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Google’s Page Experience Update: What You Need to Know

Recently, Google announced an update, the Page Experience update meant to move webmasters to optimize their websites for user experience and engagement.

Ever since Google released the mobile-friendliness update, it signaled a new era of the elevation of user engagement signals as an important ranking factor. Now, metrics such as bounce rate, dwell time, and click-through rates affect the performance of SEO.

Therefore, over the years, it has driven businesses to optimize their sites to be more user friendly through factors such as page speed, responsive sites, and HTTPS, among others. Yet, it seems Google is not done yet. Instead, it takes it to another level with the announcement of the Page Experience update.

However, the Page Experience update will be released next year, and Google has promised to give a 6-month advance notice prior to its release. So why does this matter now?

Core Web Vitals

To understand the coming update, it is important to discuss ‘Core Web Vitals’, which forms its basis. In fact, the Page Experience update elevates Core Web Vitals to ranking signals in order with the existing factors such as mobile-friendliness, safe browsing, HTTPS, and intrusive interstitials guidelines. The graphic below summarises the changes:

So, what about the Core Web Vitals?

Recently, Google transformed the speed report page in Google Search Console into Core Web Vitals. Core Web Vitals integrates with the Google Chrome browser to measure the performance of websites according to the real-life experience of Chrome users. This user experience report is actually by PageSpeed Insights to measure site loading speed metrics.

The newly introduced Core Web Vitals measure three important factors:

  1. Largest Contentful Paint (LCP): this metric assesses the loading speed of webpages. It measures page speed according to a page loads the largest content element (the main content on the page). That means a page that quickly loads an irrelevant element, such as loading indicator, can no longer pass off as quickly. Having a good LCP score means the LCP loads within 2.5 seconds.
  2. First Input Delay (FID): FID assesses how responsive a webpage is. It measures how quickly the site responds to user interactions (tapping a button, clicking a link, or any interaction with other page elements). A page with a good FID score must have a response rate within 100 milliseconds.
  3. Cumulative Layout Shift (CLS): the newest metric of the three, CLS, assess the stability of page elements. It aims to prevent awkward situations when a page element shifts, causing the user to inadvertently tap a different link or button from the one they wanted. A good CLS score must be less than 0.1. You can boost your CLS score by optimizing images and ads on the page to prevent unwanted layout shifts.

These metrics have been existing for some time and are easily measurable from the Search Console and tools that Google has specifically provided. The difference is that from next year, they would become official ranking factors and so site owners need to double up on their efforts to optimize the user experience of their sites.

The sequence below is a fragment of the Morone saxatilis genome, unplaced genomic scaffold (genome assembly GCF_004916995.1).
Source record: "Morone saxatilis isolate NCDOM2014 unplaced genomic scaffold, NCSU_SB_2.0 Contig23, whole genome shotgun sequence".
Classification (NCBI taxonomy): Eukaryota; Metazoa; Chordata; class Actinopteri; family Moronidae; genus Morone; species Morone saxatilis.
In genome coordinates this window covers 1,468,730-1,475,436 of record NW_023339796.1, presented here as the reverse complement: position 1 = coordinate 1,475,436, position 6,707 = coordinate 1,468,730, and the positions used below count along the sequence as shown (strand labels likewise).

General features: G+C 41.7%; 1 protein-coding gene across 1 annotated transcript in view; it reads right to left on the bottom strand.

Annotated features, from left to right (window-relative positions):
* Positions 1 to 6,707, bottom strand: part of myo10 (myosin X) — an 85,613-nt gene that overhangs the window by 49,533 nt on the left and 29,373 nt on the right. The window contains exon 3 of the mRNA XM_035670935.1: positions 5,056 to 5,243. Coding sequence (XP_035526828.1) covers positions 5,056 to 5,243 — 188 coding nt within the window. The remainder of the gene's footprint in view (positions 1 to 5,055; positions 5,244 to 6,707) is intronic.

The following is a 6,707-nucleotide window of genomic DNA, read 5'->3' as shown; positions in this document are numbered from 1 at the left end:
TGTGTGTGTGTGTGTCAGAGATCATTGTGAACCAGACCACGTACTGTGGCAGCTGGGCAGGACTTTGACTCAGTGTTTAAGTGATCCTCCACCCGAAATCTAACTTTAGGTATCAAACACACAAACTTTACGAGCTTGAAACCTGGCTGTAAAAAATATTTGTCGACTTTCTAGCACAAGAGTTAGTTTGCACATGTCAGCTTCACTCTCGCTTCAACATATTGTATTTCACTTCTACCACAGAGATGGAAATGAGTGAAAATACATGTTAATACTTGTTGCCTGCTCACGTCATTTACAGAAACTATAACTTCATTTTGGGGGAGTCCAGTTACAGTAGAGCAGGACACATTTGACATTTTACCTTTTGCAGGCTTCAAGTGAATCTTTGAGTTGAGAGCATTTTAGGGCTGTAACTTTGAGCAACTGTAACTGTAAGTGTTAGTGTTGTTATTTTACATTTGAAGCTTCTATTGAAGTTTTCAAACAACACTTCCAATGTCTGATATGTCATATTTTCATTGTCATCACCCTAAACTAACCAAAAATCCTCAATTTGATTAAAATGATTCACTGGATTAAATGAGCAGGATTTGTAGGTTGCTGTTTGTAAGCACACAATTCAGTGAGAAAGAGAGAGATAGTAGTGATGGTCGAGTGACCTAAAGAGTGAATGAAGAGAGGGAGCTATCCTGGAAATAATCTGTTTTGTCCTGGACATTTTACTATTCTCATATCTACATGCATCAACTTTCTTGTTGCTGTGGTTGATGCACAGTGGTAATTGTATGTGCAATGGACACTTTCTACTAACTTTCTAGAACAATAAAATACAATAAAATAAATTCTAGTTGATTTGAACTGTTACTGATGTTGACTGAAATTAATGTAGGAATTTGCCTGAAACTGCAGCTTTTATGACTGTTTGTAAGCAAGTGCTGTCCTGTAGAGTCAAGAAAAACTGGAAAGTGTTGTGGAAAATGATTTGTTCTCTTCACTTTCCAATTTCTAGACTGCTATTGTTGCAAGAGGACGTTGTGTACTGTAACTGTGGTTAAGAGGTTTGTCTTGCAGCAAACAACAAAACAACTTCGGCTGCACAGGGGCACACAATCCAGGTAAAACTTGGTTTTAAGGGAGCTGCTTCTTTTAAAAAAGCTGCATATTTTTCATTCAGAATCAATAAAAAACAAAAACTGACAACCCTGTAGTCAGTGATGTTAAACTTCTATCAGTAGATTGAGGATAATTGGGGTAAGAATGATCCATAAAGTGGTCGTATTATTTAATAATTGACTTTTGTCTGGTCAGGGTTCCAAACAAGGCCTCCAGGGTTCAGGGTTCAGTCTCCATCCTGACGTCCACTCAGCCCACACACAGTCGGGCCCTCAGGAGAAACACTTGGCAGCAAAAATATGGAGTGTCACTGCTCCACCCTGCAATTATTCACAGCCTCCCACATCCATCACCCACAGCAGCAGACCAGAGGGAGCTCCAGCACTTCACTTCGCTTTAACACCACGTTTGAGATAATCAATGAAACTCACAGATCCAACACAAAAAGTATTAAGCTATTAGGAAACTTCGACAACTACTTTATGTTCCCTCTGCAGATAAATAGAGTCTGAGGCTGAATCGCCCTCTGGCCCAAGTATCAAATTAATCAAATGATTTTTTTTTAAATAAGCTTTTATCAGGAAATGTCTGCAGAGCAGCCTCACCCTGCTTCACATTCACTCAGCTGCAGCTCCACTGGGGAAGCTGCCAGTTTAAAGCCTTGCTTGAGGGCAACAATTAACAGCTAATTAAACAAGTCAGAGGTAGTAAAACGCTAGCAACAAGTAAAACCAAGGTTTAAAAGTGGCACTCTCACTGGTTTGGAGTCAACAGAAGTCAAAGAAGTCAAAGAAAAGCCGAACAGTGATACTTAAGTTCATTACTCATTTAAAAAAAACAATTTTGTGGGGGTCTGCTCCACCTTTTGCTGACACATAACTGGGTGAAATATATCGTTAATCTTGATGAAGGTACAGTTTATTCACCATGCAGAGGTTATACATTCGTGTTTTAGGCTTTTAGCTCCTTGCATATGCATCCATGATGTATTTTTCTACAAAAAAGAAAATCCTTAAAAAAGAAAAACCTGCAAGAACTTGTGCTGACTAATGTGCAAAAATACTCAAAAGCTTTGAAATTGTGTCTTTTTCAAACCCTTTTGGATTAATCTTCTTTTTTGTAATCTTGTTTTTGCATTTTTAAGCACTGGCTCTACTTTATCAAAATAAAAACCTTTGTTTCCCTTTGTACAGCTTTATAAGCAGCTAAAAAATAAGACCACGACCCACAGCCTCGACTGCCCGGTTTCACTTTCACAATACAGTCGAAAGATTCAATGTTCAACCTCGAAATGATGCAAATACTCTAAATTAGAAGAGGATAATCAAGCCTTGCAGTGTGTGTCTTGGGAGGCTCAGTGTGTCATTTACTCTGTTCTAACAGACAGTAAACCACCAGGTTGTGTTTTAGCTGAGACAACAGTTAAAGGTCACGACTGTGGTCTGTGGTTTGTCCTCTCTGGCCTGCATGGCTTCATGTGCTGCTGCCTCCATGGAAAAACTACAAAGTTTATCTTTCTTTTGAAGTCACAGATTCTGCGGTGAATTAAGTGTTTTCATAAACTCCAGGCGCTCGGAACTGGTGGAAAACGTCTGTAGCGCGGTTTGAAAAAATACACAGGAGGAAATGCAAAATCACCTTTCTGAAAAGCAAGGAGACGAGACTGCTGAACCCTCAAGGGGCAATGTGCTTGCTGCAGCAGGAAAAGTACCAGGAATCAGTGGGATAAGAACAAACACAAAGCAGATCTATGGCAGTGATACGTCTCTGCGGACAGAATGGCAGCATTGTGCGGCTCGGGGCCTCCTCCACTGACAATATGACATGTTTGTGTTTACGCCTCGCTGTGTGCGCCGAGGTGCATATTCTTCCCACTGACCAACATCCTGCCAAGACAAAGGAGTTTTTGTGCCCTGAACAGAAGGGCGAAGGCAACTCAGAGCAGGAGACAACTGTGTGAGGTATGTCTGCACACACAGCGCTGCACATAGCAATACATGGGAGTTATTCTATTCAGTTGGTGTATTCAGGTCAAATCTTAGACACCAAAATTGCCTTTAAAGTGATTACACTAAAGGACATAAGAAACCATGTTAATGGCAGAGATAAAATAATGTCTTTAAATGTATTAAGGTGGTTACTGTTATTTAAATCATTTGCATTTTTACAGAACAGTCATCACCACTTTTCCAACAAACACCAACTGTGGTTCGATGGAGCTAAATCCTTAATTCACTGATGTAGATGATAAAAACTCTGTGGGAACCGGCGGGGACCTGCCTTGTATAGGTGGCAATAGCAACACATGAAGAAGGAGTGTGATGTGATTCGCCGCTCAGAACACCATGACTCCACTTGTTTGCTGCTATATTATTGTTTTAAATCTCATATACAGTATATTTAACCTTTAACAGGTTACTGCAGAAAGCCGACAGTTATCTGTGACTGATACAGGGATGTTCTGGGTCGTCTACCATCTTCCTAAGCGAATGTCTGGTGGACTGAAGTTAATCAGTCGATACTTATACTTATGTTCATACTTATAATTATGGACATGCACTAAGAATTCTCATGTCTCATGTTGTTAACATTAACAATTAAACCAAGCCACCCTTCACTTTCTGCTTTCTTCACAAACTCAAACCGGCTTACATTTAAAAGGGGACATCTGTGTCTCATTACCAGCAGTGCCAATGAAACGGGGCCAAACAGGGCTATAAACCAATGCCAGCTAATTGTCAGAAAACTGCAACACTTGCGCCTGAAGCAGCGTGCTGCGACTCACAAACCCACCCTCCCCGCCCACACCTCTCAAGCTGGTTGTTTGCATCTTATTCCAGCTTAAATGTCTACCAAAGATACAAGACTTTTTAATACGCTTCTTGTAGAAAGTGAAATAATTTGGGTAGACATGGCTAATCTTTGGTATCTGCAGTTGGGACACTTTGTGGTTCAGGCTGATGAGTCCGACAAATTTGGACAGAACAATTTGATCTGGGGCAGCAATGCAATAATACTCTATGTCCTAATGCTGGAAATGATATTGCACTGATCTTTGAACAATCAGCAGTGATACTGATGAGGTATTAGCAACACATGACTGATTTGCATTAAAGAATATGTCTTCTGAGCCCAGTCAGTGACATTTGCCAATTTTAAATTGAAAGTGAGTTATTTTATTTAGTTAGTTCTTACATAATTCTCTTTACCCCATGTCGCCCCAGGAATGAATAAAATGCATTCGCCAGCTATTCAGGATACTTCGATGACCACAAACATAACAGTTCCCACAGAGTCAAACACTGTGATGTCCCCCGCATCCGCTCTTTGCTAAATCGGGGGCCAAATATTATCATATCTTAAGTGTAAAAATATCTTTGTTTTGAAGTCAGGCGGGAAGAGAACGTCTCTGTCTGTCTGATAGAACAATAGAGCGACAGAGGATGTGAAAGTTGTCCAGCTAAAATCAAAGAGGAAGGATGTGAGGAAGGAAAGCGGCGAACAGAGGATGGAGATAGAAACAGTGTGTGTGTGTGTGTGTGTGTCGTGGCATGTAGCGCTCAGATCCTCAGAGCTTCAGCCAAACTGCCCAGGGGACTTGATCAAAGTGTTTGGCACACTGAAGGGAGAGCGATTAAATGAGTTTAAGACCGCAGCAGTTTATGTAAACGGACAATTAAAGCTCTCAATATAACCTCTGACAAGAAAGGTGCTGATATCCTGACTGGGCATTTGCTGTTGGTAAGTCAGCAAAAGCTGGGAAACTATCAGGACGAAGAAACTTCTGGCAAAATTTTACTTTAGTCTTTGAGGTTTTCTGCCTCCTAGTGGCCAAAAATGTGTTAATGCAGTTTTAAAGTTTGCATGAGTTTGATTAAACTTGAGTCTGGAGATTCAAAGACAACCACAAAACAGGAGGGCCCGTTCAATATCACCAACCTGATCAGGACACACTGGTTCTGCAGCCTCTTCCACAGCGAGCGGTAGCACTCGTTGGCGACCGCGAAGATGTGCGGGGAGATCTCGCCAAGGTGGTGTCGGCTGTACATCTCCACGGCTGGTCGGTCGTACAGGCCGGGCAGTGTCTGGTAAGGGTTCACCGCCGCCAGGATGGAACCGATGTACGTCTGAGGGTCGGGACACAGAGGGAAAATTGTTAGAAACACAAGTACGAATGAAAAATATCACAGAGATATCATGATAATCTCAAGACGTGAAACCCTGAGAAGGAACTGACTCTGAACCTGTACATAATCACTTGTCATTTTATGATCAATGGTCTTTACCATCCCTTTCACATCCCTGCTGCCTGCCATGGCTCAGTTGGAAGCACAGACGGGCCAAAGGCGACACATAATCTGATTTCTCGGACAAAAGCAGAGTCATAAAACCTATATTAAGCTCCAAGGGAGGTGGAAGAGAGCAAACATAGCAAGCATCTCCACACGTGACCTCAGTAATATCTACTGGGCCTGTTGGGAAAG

However, the other metrics below are already part of Google’s ranking factors.

Mobile-friendliness: the introduction of mobile-friendliness as a ranking factor is predicated on the fact that more people access the internet via mobile devices than desktop. Google also introduced a test tool to give site owners an insight into the mobile performance of their sites. Optimizing your website for mobile devices involves using a responsive layout as well as other best practices including compressing images, avoiding intrusive ads and popups, avoiding flash, etc. You could also use the AMP (Accelerated Mobile Pages) feature to make your site load faster for mobile users.

Safe Browsing: Google has, for a long time, worked with webmasters to “provide a safe and secure browsing experience for their users.” Security issues such as malware, harmful pages, malicious downloads, etc. affect user experience. Google requires sites to follow its security guidelines, as well as its Unwanted Software policy. Sites that violate these guidelines could be penalized and that would negatively and severely affect their rankings.

HTTPS: This is part of Google’s move to ensure the security of sites. Since 2018, Google Chrome has flagged non-HTTPS sites as not secure. Now, a vast majority of sites on the web have valid SSL certificates. Yet, Google recommends additional measures for such sites to ensure safe browsing connections.

Intrusive Interstitial Guidelines: mobile content must be easily accessible to site visitors, but a pop-up that takes up much space on the screen prevents this. Such pages have their rankings reduced. Instead, Google advocates strategic placement of pop-ups and ads to ensure that the main content remains visible.


Beyond the factors mentioned above, it is important that site owners continue to adopt practices that improve user experience. Apart from the SEO advantage, a user-optimized website makes it more likely for visitors to come back. Besides, Google plans to “incorporate more page experience signals on a yearly basis to both further align with evolving user expectations and increase the aspects of user experience that we can measure.”

Finally, while optimizing for page experience, do not ignore the most important factor, which is quality content. In Google’s own words, “great page experience doesn’t override having great page content.


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